Dorset Horn and Poll Dorset Sheep Breeder's Association

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Frequent Lambing Systems

The Dorset Horn Sheep Breeders' Association
 

If frequent lambing is to be practised, a high level of management and shepherding is required, but high lambing percentages and outputs are achieved annually and the income per ewe and acreage is rewarding.

It has to be asked initially how this will fit it with ones other farming enterprises and the labour available. The aim is for lambing to occur at eight month intervals.

Options

1. If run on natural lines, with suggested lambings in say November, March and July, with tupping being restricted to 5 weeks maximum at each time, a strict discipline by the Flock Master is required to take rams out at the end thus preventing lambing becoming continuous.

A teaser ram running with the ewes for 2/3 weeks prior to tupping can be advantageous as the lactating ewes will have lambs running at foot. The percentage of ewes which conceive may vary at times. Factors which may result in lower conception rates are a low level of nutrition at tupping, or adverse weather conditions, for example, drought.

Body scoring of ewes near to these tupping dates, at whatever time of year, can be beneficial, but should be done in time to make whatever adjustments necessary through feeding for optimal conception. A rising of condition is ideal. It is most vital that rams are in prime covering condition.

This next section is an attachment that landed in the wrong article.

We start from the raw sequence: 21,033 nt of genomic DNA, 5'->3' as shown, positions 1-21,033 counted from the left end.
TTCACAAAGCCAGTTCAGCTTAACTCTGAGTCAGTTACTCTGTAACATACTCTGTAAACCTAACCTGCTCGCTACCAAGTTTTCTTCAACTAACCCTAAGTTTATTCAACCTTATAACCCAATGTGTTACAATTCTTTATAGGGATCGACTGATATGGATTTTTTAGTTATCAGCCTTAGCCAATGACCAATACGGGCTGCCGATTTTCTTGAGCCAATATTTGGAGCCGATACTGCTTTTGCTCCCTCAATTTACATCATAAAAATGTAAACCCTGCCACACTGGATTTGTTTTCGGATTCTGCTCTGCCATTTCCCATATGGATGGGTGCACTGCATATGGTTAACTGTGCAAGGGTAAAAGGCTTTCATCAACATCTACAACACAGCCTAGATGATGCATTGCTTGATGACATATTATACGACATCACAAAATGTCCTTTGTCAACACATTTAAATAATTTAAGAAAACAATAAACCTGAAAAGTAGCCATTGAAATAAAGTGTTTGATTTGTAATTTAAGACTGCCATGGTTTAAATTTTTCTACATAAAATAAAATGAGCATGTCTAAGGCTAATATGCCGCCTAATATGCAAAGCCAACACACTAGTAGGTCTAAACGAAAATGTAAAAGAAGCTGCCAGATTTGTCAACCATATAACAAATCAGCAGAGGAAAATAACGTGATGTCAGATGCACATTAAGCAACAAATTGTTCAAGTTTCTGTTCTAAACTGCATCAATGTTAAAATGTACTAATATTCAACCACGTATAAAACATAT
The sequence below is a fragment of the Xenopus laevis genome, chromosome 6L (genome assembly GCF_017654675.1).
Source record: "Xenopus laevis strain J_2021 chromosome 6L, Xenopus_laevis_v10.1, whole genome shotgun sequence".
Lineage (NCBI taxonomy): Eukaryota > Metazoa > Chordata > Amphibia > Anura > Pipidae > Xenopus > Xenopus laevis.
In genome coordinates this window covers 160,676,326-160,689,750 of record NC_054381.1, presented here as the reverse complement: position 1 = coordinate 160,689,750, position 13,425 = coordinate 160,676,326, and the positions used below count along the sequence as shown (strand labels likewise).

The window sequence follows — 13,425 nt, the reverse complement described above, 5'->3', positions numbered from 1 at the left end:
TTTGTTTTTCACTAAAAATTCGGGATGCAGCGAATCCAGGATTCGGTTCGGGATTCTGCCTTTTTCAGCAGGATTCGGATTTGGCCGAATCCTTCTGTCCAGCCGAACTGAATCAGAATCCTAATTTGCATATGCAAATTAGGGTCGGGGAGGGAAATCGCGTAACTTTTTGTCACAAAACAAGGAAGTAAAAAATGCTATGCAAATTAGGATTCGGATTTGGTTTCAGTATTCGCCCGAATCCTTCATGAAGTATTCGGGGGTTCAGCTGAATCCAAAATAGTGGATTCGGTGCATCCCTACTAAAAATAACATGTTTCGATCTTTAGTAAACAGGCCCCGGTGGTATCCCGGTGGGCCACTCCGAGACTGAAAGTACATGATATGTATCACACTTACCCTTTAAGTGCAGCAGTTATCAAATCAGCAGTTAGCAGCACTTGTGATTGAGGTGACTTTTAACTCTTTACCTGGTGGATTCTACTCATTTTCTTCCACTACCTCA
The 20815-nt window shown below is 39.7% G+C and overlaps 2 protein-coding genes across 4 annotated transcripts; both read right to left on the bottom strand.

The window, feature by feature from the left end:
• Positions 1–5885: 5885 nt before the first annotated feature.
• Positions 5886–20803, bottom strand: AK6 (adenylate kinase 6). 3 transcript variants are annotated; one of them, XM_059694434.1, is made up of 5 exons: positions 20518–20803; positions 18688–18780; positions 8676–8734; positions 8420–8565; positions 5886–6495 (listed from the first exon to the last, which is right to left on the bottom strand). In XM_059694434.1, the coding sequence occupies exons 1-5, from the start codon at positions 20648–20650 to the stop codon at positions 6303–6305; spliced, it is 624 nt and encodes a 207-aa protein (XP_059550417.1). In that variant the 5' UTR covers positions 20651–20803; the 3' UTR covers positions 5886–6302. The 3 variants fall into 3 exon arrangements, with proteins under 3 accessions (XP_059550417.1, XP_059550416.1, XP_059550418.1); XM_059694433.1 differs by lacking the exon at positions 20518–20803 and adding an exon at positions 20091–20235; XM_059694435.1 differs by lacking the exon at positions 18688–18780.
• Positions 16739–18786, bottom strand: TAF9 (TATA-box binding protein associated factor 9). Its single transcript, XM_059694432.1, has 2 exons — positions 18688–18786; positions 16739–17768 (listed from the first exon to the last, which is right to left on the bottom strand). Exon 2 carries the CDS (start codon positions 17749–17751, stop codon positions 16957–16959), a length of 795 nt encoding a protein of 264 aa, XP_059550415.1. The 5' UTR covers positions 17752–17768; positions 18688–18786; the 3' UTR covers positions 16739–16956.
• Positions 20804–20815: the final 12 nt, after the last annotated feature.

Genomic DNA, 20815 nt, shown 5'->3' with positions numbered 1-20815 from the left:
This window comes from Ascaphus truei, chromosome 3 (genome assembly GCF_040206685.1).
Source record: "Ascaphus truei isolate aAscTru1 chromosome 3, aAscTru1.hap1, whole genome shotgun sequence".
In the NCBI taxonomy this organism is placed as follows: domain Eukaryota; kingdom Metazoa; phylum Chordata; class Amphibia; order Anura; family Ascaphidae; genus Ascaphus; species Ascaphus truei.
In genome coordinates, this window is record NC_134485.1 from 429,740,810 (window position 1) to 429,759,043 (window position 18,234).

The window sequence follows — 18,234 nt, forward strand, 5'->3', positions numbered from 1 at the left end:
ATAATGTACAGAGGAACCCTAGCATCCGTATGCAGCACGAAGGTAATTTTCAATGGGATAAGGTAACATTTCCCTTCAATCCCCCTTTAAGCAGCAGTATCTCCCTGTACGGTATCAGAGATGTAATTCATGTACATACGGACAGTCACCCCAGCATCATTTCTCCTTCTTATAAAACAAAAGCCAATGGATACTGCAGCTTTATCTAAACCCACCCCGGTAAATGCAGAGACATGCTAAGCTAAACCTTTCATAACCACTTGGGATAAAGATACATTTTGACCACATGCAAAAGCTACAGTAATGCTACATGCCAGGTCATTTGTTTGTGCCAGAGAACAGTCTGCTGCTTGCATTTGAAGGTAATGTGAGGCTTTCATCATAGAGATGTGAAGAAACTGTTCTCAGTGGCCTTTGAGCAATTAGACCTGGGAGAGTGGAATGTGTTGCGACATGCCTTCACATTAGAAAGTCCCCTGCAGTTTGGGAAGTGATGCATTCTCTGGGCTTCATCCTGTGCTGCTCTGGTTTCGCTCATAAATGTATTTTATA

It must also be considered that this system demands additional enclosures in order to keep the level of management at its peak with two ages of ewes and lambs in groups. Female flock replacements can be lambed as hoggets at 16 - 20 months of age or introduced into any lambing batch.

2. A more scientific approach to frequent lambing of "Dorsets" is also being practised: by synchronising oestrus and the use of vaginal sponges pre-tupping, thereby aiding batch lambing.

Once again a close study of ewe nutrition is vital to successful flushing and through the first month of gestation. The early weaning of lambs at 8 weeks or so has been introduced, resulting in non lactating ewes at tupping.

Sheep housing may be practised more with this system, December/January born lambs would be lambed inside, then early weaned and fattened fast for the Easter trade, as may the previous batch born in August/September. The ewes too may be housed or yarded for a large part of the year, enabling a rigid profile of diet and management to be maintained. High profit margins are being achieved on such systems at these.